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Art of Darkness A Poetics of Gothic

Author: Anne Williams
Publisher: Chicago University of Chicago Press Berlin Walter de Gruyter GmbH [2009]
Edition/Format:   eBook : Document : EnglishView all editions and formats
Summary:
Art of Darkness is an ambitious attempt to describe the principles governing Gothic literature. Ranging across five centuries of fiction, drama, and verse-including tales as diverse as Horace Walpole's The Castle of Otranto, Shelley's Frankenstein, Coleridge's The Rime of the Ancient Mariner, and Freud's The Mysteries of Enlightenment-Anne Williams proposes three new premises: that Gothic is "poetic," not  Read more...
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Details

Material Type: Document, Internet resource
Document Type: Internet Resource, Computer File
All Authors / Contributors: Anne Williams
ISBN: 9780226899039 0226899039
OCLC Number: 1020171904
Accession No: (DE-599)HEB464397200 (OCoLC)1020171904
Description: 1 Online-Ressource (319 p.) 5 halftones, 1 table
Responsibility: Anne Williams
More information:

Abstract:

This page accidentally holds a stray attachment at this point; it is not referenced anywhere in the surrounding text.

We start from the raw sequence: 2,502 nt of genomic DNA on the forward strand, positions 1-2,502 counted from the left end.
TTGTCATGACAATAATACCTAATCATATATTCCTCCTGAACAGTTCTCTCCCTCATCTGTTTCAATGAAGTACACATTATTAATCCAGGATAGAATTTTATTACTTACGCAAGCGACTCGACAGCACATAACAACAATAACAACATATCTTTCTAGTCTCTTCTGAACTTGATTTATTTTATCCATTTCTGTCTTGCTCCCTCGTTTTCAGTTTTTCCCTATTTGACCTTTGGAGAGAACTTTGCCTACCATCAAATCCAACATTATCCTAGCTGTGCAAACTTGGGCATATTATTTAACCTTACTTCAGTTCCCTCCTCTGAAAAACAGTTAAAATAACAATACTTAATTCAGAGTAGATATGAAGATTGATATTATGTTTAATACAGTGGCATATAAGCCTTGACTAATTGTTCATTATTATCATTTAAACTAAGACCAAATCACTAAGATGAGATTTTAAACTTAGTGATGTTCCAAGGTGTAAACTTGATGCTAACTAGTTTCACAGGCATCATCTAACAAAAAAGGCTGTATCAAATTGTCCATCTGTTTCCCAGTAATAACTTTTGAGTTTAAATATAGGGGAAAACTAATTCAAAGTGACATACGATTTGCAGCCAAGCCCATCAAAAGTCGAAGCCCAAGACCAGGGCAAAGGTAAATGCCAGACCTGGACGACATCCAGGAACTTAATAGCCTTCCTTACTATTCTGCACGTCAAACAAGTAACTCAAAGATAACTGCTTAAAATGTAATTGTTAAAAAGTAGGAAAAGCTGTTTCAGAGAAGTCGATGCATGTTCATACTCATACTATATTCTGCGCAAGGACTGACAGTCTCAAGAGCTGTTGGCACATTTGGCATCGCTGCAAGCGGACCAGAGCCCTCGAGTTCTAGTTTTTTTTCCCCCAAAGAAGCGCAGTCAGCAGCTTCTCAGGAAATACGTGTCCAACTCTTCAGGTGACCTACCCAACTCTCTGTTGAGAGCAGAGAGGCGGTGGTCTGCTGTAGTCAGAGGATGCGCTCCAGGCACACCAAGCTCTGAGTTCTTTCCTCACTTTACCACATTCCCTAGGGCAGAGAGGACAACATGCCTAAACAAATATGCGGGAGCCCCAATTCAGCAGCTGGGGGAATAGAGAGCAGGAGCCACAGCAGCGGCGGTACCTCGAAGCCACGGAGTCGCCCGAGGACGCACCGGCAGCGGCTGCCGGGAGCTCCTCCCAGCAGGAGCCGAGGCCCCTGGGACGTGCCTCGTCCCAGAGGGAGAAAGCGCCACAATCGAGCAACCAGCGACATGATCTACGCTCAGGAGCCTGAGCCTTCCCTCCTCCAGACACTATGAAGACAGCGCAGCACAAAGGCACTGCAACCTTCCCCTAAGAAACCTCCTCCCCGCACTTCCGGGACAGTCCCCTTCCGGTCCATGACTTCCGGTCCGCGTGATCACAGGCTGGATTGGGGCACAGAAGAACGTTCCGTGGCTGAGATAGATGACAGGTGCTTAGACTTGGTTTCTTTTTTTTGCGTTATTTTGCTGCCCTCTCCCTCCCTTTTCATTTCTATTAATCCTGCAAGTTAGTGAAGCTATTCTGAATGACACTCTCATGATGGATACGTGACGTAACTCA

Art of Darkness is an ambitious attempt to describe the principles governing Gothic literature. Ranging across five centuries of fiction, drama, and verse-including tales as diverse as Horace Walpole's The Castle of Otranto, Shelley's Frankenstein, Coleridge's The Rime of the Ancient Mariner, and Freud's The Mysteries of Enlightenment-Anne Williams proposes three new premises: that Gothic is "poetic," not novelistic, in nature; that there are two parallel Gothic traditions, Male and Female; and that the Gothic and the Romantic represent a single literary tradition. Building on the psychoanalytic and feminist theory of Julia Kristeva, Williams argues that Gothic conventions such as the haunted castle and the family curse signify the fall of the patriarchal family; Gothic is therefore "poetic" in Kristeva's sense because it reveals those "others" most often identified with the female. Williams identifies distinct Male and Female Gothic traditions: In the Male plot, the protagonist faces a cruel, violent, and supernatural world, without hope of salvation. The Female plot, by contrast, asserts the power of the mind to comprehend a world which, though mysterious, is ultimately sensible. By showing how Coleridge and Keats used both Male and Female Gothic, Williams challenges accepted notions about gender and authorship among the Romantics. Lucidly and gracefully written, Art of Darkness alters our understanding of the Gothic tradition, of Romanticism, and of the relations between gender and genre in literary history.

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